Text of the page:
“Our tag line is ‘It’s Our Turn’, which means that it is our turn to take care of things now. The veteran has done his or her duty, some survived horrific events, and now it is time for them to rest and relax, let us help out,” explained John Kimbler, Team Red, White and Blue’s Fort Bragg chapter captain. “We help out veterans by enriching their lives and bringing them back to their community. We use sports and social activities to do so.
We aren’t a ‘run club’ but we use running as a way to bring veterans into a team atmosphere and share a camaraderie they might have lost since leaving the military,” continued Kimbler. “And through running and other sports, it has been shown that the physical workout is great for the brain, body and soul.”
Team Red, White, and Blue is a non-profit organization that strives to make the transition from military life to civilian a little bit easier. According to their mission statement, “Team RWB’s mission is to enrich the lives of America’s veterans by connecting them to their community through physical and social activity.”
“With the latest veterans who have three to ten deployments; who have seen friends killed and survived battles; they return to civilian life with all this pinned up inside them with no one to talk to. They cannot tell their old neighborhood buddy about it. They need someone who was there too,” said Kimbler. “Of the current 401 members of the Fort Bragg chapter, 291 are veterans, and about 90 percent of them have multiple deployments under their belts. We are trying to reach these young military members before they are discharged and have them join us, or a chapter in whatever area of the country they are in. With this, they now have a Family or teammates to turn to, to chat with and share stories and concerns.”
Team RWB’s chapters and communities deliver consistent, local opportunities for veterans and the community to connect through physical and social activity. They host weekly fitness activities, monthly social events and participate in local races and events together. These programs are at the core of Team RWB’s mission.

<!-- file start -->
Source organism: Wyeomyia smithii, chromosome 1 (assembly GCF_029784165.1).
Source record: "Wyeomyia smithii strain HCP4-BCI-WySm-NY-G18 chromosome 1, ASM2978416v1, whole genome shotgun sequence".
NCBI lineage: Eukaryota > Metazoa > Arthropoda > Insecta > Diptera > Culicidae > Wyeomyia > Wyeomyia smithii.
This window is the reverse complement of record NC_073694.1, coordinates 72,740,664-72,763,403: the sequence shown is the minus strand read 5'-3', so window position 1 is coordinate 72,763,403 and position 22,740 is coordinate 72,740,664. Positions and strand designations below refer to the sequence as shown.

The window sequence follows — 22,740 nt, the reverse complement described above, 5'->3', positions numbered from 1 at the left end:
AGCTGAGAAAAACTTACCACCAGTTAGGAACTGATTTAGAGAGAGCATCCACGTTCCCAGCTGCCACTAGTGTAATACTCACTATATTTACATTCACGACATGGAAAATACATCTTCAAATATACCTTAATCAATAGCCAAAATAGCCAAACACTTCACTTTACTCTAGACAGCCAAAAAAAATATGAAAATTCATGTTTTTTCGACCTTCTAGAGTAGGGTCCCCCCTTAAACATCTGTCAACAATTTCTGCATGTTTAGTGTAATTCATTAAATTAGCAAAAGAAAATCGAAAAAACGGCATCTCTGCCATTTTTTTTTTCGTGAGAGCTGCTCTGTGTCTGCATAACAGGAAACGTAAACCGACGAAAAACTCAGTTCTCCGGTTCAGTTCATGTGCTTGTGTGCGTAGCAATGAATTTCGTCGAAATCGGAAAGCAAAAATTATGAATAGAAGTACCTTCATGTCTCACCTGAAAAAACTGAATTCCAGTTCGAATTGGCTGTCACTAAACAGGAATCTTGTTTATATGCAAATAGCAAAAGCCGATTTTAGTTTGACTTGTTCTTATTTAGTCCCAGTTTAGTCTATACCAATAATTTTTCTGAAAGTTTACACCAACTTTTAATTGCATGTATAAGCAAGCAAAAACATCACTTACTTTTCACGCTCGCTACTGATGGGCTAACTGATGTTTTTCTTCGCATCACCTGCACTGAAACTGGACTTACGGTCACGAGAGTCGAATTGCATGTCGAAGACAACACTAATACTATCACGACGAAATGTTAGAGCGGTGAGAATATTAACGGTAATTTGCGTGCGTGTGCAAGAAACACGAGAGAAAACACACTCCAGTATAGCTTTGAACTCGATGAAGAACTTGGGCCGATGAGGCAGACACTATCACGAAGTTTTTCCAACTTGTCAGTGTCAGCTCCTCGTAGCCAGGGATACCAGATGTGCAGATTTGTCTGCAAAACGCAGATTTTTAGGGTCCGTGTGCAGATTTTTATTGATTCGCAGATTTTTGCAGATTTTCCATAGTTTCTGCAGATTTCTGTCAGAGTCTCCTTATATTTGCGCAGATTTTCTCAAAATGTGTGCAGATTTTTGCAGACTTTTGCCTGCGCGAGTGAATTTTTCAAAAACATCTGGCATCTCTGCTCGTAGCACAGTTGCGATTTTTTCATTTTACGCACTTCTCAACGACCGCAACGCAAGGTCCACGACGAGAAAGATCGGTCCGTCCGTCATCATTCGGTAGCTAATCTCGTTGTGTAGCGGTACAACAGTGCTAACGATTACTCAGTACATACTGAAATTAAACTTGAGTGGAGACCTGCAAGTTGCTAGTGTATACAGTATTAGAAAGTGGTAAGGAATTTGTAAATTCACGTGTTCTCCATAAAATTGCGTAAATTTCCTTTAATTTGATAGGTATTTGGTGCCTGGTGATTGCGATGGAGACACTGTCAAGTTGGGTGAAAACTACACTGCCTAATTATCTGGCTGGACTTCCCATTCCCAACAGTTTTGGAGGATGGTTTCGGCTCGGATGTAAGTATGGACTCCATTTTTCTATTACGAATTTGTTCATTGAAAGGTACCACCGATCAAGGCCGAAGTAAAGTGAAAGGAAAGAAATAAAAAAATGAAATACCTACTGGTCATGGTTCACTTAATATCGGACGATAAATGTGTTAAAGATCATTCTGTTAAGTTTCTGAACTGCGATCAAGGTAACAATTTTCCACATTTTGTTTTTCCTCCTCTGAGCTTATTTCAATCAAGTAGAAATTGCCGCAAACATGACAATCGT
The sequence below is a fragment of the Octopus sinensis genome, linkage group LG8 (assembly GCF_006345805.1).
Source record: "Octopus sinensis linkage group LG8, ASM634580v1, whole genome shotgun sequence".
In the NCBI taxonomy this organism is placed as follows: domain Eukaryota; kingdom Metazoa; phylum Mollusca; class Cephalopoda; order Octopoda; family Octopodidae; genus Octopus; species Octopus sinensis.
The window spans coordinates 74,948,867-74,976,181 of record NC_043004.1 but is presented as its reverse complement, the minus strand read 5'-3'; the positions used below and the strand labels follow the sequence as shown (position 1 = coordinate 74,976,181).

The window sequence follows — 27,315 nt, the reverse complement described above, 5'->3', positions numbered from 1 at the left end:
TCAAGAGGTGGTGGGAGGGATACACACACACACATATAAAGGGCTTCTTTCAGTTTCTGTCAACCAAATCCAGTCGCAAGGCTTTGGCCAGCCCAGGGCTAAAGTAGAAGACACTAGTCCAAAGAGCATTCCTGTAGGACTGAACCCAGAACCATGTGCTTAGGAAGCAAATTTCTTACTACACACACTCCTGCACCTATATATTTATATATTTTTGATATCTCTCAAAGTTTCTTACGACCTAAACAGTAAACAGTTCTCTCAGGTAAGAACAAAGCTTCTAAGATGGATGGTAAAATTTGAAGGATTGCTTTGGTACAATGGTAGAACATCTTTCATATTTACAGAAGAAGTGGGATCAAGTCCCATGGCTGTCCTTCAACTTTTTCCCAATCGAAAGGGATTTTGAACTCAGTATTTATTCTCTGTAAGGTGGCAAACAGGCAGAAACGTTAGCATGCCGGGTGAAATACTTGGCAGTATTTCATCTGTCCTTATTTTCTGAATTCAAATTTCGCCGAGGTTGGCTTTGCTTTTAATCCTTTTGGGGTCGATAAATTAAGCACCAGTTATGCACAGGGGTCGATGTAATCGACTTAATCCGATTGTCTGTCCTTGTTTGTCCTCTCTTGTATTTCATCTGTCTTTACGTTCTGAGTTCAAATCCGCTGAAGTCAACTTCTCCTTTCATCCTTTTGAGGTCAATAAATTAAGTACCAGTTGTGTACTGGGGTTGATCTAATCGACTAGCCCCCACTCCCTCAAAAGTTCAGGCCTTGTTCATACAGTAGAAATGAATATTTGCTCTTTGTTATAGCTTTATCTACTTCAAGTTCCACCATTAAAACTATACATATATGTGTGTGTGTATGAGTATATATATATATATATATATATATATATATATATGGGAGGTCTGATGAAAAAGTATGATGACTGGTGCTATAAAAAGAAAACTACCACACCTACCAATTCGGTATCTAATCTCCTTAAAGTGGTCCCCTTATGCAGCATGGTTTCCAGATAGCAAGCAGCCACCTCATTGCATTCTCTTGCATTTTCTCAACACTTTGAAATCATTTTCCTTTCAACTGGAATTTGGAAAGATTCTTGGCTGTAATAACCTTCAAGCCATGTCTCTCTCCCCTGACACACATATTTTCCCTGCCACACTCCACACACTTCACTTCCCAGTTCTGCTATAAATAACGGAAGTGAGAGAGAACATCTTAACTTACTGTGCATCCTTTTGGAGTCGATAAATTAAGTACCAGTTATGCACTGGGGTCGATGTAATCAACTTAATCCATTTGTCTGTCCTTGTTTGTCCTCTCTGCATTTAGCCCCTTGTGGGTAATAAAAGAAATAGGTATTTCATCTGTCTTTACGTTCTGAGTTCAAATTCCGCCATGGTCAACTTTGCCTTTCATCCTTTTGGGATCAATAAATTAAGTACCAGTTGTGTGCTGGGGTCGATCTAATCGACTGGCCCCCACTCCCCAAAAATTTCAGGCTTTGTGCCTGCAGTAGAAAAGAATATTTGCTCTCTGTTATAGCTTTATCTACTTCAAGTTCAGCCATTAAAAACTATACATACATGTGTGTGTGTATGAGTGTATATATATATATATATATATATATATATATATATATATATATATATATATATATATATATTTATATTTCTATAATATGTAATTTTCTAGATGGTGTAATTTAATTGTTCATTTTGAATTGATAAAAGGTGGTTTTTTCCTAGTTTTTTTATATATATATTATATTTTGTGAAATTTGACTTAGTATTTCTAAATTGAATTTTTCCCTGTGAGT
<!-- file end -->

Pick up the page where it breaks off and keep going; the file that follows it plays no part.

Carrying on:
“I have seen it many times. A group of runners meet up and head out for a six-mile run and along the way there is kidding, joking and trash talk and soon the young veteran feels part of a community, a Family and a team again,” explained Kimbler. “He can open up and in doing so, he’s sharing his story. He or she gets this huge weight off their chest, and possibly by just meeting up with some folks for a run, has prevented this veteran from harming himself or others.”
One of the remarkable stories shared on Team RWB’s website is from an Army veteran, Eddie Carmona.
“When I left active duty, I was lost, confused, and angry. I felt lost, because after four and a half years, two tours in Iraq and stop loss for six months, I was left with the feeling of worthlessness. Confused, because coming back home to Orlando reminded me of Frodo and Sam coming back to the Shire,” said Carmona. “I was angry because none of my medical training or experience transferred to college credit. I couldn’t get a job in the medical field because I didn’t have a state license. I felt like everything I had done the past four years was for nothing. So, yes, I was angry. I had all this built up in me among other things and there was no outlet for me.”
Carmona was asked by a friend to participate in a local mud run in April 2011. He enjoyed it so much, he continued to participate in obstacle mud runs but soon realized a lot of the runners were part of a team. He wanted to be part of a team too. Carmona was soon introduced to Team RWB, joined, and hasn’t looked back.
“(Joining) helped me to integrate better. I noticed that I was becoming less angry at everything and felt like I could fit back into society,” continued Carmona. “Running has helped me keep those intrusive thoughts at bay. It gave me an outlet for all the stress I had acquired throughout the years. I could actually sleep again and I could talk to people. I had a place in a world that at one time seemed so foreign to me.
“Running gave me a way to exert all the negative things I kept inside. It helped me reduce my stress and anxiety. It helped me reunite with a community…and not just with veterans. It pretty much gave me my life back,” Carmona said.
“Although the Fort Bragg chapter does have several doctors and one specialist in PTSD (post traumatic stress disorder), and many medical professionals; chaplain assistants, senior officers, and senior NCOs (non-commissioned officers); we are not trained mental health professionals,” explained Kimbler. “But we all are teammates, and always a call or text away. If it is a ride you need, or help with a home repair, or training advice for a marathon, we are always here for each other, and above all we listen to each other. We do not judge and we can share with each other.”
Team RWB Fort Bragg members are all part of local run, cycling and triathlon clubs,